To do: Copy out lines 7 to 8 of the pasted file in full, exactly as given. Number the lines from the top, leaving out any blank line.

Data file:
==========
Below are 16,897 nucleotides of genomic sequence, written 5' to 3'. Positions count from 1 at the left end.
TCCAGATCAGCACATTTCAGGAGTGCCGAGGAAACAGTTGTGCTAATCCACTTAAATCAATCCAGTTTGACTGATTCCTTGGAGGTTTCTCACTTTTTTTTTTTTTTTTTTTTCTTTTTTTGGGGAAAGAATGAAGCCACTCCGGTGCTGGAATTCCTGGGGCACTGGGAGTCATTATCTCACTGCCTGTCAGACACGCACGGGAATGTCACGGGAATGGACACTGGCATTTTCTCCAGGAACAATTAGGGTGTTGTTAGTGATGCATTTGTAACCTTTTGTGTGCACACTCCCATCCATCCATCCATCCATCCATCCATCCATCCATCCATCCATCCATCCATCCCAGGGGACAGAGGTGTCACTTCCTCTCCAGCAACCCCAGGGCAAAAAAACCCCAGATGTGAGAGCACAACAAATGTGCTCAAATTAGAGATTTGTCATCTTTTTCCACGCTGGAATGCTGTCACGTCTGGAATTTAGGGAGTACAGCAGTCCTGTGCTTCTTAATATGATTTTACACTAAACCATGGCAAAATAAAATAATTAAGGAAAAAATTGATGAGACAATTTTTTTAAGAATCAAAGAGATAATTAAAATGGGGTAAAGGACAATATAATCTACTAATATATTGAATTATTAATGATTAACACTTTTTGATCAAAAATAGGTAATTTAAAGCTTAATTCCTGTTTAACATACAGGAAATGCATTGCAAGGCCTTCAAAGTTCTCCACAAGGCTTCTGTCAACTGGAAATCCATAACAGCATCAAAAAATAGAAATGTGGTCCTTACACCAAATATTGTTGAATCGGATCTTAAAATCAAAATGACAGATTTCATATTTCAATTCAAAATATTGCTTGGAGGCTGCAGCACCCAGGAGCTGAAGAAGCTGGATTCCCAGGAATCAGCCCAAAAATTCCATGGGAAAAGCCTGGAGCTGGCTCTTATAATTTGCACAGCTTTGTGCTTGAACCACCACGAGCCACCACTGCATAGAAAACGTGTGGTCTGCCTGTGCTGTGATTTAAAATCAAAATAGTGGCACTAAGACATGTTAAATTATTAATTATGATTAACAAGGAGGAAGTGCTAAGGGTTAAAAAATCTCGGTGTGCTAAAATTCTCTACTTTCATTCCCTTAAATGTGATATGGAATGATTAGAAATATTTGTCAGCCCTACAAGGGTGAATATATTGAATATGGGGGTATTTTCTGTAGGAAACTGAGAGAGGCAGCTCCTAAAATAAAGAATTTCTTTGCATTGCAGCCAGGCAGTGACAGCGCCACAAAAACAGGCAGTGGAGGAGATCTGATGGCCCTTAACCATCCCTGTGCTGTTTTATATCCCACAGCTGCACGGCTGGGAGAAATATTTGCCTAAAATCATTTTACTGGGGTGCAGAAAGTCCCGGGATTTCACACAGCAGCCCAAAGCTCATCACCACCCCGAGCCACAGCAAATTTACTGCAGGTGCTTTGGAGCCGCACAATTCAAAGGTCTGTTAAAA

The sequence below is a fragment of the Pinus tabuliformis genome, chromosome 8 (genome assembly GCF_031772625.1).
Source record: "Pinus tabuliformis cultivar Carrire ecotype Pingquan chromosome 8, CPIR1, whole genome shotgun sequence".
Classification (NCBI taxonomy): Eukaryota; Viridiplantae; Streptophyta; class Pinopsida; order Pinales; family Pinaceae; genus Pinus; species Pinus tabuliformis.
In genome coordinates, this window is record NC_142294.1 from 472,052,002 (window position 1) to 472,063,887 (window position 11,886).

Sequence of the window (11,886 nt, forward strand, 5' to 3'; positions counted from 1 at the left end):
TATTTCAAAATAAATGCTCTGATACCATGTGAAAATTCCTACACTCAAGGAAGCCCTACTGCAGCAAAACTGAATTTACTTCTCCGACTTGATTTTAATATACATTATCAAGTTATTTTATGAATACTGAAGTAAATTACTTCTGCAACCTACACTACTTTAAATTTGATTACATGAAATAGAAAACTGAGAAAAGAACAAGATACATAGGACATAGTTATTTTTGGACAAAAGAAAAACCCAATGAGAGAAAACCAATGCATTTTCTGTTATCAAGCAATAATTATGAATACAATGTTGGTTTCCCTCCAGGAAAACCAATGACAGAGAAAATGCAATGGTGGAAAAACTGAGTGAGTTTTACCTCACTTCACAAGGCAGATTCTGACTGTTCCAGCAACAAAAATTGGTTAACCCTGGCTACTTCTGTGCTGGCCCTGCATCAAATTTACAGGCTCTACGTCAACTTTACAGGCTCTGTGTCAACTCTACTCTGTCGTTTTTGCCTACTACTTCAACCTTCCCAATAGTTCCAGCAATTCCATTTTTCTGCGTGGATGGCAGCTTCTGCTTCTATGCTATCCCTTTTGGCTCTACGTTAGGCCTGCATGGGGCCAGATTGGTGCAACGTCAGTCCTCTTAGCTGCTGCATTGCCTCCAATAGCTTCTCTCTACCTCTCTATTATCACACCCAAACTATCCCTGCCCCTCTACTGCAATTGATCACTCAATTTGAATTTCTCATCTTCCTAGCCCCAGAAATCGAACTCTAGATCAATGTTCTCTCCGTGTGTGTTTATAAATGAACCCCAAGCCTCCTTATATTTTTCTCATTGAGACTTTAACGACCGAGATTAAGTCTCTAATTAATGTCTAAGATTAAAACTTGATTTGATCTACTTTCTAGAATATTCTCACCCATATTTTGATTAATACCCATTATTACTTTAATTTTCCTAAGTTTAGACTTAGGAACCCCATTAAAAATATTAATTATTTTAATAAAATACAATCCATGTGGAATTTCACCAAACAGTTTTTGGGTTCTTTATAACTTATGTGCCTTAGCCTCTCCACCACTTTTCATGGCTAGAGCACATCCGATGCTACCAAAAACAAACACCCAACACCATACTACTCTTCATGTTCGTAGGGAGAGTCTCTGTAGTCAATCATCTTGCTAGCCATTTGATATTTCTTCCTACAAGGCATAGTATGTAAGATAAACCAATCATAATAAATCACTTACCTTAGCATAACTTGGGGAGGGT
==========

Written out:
Sequence of the window (11,886 nt, forward strand, 5' to 3'; positions counted from 1 at the left end):
TATTTCAAAATAAATGCTCTGATACCATGTGAAAATTCCTACACTCAAGGAAGCCCTACTGCAGCAAAACTGAATTTACTTCTCCGACTTGATTTTAATATACATTATCAAGTTATTTTATGAATACTGAAGTAAATTACTTCTGCAACCTACACTACTTTAAATTTGATTACATGAAATAGAAAACTGAGAAAAGAACAAGATACATAGGACATAGTTATTTTTGGACAAAAGAAAAACCCAATGAGAGAAAACCAATGCATTTTCTGTTATCAAGCAATAATTATGAATACAATGTTGGTTTCCCTCCAGGAAAACCAATGACAGAGAAAATGCAATGGTGGAAAAACTGAGTGAGTTTTACCTCACTTCACAAGGCAGATTCTGACTGTTCCAGCAACAAAAATTGGTTAACCCTGGCTACTTCTGTGCTGGCCCTGCATCAAATTTACAGGCTCTACGTCAACTTTACAGGCTCTGTGTCAACTCTACTCTGTCGTTTTTGCCTACTACTTCAACCTTCCCAATAGTTCCAGCAATTCCATTTTTCTGCGTGGATGGCAGCTTCTGCTTCTATGCTATCCCTTTTGGCTCTACGTTAGGCCTGCATGGGGCCAGATTGGTGCAACGTCAGTCCTCTTAGCTGCTGCATTGCCTCCAATAGCTTCTCTCTACCTCTCTATTATCACACCCAAACTATCCCTGCCCCTCTACTGCAATTGATCACTCAATTTGAATTTCTCATCTTCCTAGCCCCAGAAATCGAACTCTAGATCAATGTTCTCTCCGTGTGTGTTTATAAATGAACCCCAAGCCTCCTTATATTTTTCTCATTGAGACTTTAACGACCGAGATTAAGTCTCTAATTAATGTCTAAGATTAAAACTTGATTTGATCTACTTTCTAGAATATTCTCACCCATATTTTGATTAATACCCATTATTACTTTAATTTTCCTAAGTTTAGACTTAGGAACCCCATTAAAAATATTAATTATTTTAATAAAATACAATCCATGTGGAATTTCACCAAACAGTTTTTGGGTTCTTTATAACTTATGTGCCTTAGCCTCTCCACCACTTTTCATGGCTAGAGCACATCCGATGCTACCAAAAACAAACACCCAACACCATACTACTCTTCATGTTCGTAGGGAGAGTCTCTGTAGTCAATCATCTTGCTAGCCATTTGATATTTCTTCCTACAAGGCATAGTATGTAAGATAAACCAATCATAATAAATCACTTACCTTAGCATAACTTGGGGAGGGT